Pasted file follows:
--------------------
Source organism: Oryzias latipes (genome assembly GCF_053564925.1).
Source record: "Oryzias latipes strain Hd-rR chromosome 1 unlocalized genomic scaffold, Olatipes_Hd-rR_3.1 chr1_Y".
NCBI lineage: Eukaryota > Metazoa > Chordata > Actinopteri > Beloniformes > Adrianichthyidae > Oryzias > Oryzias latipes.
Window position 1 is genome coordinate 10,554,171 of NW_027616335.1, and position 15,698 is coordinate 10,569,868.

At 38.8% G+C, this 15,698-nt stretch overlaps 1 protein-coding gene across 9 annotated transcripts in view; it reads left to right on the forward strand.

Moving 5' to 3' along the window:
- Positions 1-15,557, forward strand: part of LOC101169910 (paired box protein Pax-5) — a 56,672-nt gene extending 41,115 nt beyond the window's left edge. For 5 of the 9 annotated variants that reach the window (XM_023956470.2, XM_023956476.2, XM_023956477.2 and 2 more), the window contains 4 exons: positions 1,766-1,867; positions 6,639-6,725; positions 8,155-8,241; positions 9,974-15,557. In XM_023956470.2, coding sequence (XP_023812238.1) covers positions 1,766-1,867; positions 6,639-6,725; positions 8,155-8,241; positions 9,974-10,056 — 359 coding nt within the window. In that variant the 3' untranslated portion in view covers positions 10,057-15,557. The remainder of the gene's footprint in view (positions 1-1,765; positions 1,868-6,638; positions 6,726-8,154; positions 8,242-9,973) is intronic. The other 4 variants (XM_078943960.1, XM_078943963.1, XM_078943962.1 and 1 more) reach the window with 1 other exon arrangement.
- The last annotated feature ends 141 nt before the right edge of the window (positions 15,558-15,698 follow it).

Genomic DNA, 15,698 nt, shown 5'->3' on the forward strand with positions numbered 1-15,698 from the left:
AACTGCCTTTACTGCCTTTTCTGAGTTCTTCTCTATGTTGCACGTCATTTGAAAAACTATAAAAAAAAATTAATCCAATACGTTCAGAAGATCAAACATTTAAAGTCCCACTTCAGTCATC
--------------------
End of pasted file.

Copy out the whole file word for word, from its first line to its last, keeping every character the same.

Source organism: Oryzias latipes (genome assembly GCF_053564925.1).
Source record: "Oryzias latipes strain Hd-rR chromosome 1 unlocalized genomic scaffold, Olatipes_Hd-rR_3.1 chr1_Y".
NCBI lineage: Eukaryota > Metazoa > Chordata > Actinopteri > Beloniformes > Adrianichthyidae > Oryzias > Oryzias latipes.
Window position 1 is genome coordinate 10,554,171 of NW_027616335.1, and position 15,698 is coordinate 10,569,868.

At 38.8% G+C, this 15,698-nt stretch overlaps 1 protein-coding gene across 9 annotated transcripts in view; it reads left to right on the forward strand.

Moving 5' to 3' along the window:
- Positions 1-15,557, forward strand: part of LOC101169910 (paired box protein Pax-5) — a 56,672-nt gene extending 41,115 nt beyond the window's left edge. For 5 of the 9 annotated variants that reach the window (XM_023956470.2, XM_023956476.2, XM_023956477.2 and 2 more), the window contains 4 exons: positions 1,766-1,867; positions 6,639-6,725; positions 8,155-8,241; positions 9,974-15,557. In XM_023956470.2, coding sequence (XP_023812238.1) covers positions 1,766-1,867; positions 6,639-6,725; positions 8,155-8,241; positions 9,974-10,056 — 359 coding nt within the window. In that variant the 3' untranslated portion in view covers positions 10,057-15,557. The remainder of the gene's footprint in view (positions 1-1,765; positions 1,868-6,638; positions 6,726-8,154; positions 8,242-9,973) is intronic. The other 4 variants (XM_078943960.1, XM_078943963.1, XM_078943962.1 and 1 more) reach the window with 1 other exon arrangement.
- The last annotated feature ends 141 nt before the right edge of the window (positions 15,558-15,698 follow it).

Genomic DNA, 15,698 nt, shown 5'->3' on the forward strand with positions numbered 1-15,698 from the left:
AACTGCCTTTACTGCCTTTTCTGAGTTCTTCTCTATGTTGCACGTCATTTGAAAAACTATAAAAAAAAATTAATCCAATACGTTCAGAAGATCAAACATTTAAAGTCCCACTTCAGTCATC